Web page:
The US Trade Representative is once again trying to pressure Canada into adopting a version of the Digital Millennium Copyright Act (a 1998 US law that's enabled rightsholders to sue tens of thousands of music fans as well as technology companies, without having any effect on downloading). The strategy is the same as last time, putting Canada on the "Priority Watch List" of countries that are soft on pirates.
Now, you may say that the US has no business telling Canada what sort of copyright laws it should have, and you'd be right.
But as Michael Geist points out, the idea that Canada is a pirate nation is just wrong -- even using the US copyright lobby's own numbers, Canada is a model citizen.
The Absurdity of the USTR's Blame Canada Approach
Not only is Canada not even remotely close to any other country on the list, it has the lowest software piracy rate of any of the 46 countries in the entire Special 301 Report. Moreover, it is compliant with its international IP obligations, participates in ACTA, has prosecuted illegal camcording, has the RCMP prioritizing IP matters, has statutory damages provisions, features far more copyright collectives than the U.S., and has a more restrictive fair dealing/fair use provision.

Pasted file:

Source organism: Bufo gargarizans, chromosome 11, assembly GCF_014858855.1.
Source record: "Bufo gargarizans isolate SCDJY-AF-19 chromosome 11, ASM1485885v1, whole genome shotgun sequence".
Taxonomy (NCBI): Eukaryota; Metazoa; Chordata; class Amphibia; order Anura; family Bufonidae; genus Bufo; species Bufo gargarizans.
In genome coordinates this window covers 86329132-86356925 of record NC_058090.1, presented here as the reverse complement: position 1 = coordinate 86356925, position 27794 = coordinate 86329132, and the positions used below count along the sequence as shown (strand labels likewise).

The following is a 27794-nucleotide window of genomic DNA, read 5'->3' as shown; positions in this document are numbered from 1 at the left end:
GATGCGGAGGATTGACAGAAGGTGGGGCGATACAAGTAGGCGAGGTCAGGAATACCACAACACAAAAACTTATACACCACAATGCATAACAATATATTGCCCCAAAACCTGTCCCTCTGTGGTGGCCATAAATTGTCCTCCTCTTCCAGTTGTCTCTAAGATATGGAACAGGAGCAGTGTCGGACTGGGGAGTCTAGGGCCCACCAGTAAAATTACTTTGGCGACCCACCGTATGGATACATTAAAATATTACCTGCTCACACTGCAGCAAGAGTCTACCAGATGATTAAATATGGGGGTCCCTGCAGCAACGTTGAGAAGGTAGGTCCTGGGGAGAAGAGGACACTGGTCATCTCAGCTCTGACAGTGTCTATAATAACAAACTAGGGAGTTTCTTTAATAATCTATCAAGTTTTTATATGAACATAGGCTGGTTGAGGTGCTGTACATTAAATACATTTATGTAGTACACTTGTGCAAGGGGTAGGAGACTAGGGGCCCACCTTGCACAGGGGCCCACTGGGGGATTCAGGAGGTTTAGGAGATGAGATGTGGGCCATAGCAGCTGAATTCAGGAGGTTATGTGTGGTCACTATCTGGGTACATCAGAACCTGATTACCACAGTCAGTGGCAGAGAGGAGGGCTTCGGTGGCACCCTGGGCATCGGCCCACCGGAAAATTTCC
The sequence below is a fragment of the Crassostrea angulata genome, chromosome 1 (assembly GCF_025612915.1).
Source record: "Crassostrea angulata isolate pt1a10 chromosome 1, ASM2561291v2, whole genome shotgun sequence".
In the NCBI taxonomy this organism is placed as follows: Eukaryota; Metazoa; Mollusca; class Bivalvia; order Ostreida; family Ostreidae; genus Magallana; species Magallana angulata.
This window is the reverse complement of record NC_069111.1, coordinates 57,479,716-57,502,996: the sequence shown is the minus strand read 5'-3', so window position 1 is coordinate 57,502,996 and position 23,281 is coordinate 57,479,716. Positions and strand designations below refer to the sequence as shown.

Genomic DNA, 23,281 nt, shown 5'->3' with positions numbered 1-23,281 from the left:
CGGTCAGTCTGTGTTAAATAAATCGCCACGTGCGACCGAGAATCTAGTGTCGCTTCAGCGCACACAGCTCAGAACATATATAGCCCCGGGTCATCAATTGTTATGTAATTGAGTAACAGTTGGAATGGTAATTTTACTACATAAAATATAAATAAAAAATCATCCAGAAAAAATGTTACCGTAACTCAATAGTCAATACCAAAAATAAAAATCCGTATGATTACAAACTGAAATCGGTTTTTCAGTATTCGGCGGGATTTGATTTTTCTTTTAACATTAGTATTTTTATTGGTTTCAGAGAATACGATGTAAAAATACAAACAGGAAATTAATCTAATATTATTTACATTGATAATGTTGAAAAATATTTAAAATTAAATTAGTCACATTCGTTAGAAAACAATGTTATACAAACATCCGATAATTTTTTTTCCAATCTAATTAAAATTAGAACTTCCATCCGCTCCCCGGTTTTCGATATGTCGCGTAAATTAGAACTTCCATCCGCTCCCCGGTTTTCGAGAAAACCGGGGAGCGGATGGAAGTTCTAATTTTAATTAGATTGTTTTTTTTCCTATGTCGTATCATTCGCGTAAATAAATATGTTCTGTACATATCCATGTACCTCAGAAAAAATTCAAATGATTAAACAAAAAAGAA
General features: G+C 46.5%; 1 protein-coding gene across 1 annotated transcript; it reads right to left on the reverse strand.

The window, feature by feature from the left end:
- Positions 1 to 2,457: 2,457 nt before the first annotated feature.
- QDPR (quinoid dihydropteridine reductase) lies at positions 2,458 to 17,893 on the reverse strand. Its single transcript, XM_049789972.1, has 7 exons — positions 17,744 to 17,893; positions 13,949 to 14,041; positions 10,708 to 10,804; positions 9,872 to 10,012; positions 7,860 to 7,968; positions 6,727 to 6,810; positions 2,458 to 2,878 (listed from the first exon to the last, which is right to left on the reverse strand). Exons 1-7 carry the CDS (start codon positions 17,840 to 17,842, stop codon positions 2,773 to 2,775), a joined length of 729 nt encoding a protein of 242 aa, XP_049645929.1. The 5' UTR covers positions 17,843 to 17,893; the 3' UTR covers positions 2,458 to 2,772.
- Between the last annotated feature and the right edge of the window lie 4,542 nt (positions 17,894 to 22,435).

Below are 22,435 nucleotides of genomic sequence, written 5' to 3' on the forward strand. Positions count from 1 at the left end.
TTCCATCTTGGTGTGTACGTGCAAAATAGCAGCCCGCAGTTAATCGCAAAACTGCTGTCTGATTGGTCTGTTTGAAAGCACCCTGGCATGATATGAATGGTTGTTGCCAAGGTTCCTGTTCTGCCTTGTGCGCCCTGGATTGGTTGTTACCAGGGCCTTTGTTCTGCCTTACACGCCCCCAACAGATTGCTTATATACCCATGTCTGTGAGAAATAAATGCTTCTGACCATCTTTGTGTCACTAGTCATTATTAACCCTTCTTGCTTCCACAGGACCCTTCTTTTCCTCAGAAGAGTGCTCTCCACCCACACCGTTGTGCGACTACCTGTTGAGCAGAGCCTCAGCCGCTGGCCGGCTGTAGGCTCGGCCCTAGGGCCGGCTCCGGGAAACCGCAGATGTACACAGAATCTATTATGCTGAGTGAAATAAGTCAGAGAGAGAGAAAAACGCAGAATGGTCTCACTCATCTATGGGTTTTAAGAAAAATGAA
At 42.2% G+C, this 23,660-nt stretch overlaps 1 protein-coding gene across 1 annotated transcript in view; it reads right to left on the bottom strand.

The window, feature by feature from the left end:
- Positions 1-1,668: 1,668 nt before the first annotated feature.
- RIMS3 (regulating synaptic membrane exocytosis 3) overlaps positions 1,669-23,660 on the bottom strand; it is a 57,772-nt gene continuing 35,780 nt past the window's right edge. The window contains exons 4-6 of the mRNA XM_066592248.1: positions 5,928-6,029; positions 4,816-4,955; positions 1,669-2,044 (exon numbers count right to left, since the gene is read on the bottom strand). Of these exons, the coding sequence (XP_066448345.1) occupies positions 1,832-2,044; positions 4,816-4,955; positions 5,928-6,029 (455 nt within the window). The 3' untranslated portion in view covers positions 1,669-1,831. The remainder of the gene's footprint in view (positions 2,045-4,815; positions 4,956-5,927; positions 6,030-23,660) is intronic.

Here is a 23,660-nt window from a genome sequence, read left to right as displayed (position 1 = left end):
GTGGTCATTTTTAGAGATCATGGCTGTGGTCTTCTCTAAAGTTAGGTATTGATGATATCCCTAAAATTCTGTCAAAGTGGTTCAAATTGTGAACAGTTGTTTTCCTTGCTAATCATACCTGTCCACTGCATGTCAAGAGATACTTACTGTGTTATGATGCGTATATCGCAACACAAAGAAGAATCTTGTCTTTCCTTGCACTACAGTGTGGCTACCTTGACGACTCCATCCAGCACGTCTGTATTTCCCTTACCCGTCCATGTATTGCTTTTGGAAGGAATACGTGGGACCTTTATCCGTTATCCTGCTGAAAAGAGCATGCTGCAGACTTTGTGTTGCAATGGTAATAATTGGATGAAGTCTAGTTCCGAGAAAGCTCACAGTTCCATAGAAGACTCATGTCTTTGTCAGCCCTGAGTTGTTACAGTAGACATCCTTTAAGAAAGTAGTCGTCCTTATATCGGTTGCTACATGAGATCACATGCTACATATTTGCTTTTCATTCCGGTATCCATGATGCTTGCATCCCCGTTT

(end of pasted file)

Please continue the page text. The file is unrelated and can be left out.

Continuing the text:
An official New Zealand government bulletin on yesterday’s conclusion of the still-secret Trans Pacific Partnership Agreement negotiations accidentally confirmed something we all believed was in there all along: an extension of copyright terms to match the USA’s bizarre, evidence-free, century-plus terms.
Tim Harford, the Financial Times’s Undercover Economist, writes about the Happy Birthday to You court case, which finally settled the question of whether the familiar birthday song was still in copyright (it isn’t) and uses that as a springboard to ask the question: how long should copyright last?
For most of a decade, government negotiators from around the Pacific Rim have met in utmost secrecy to negotiate a “trade deal” that was kept secret from legislatures, though executives from the world’s biggest corporations were allowed in the room and even got to draft parts of the treaty.
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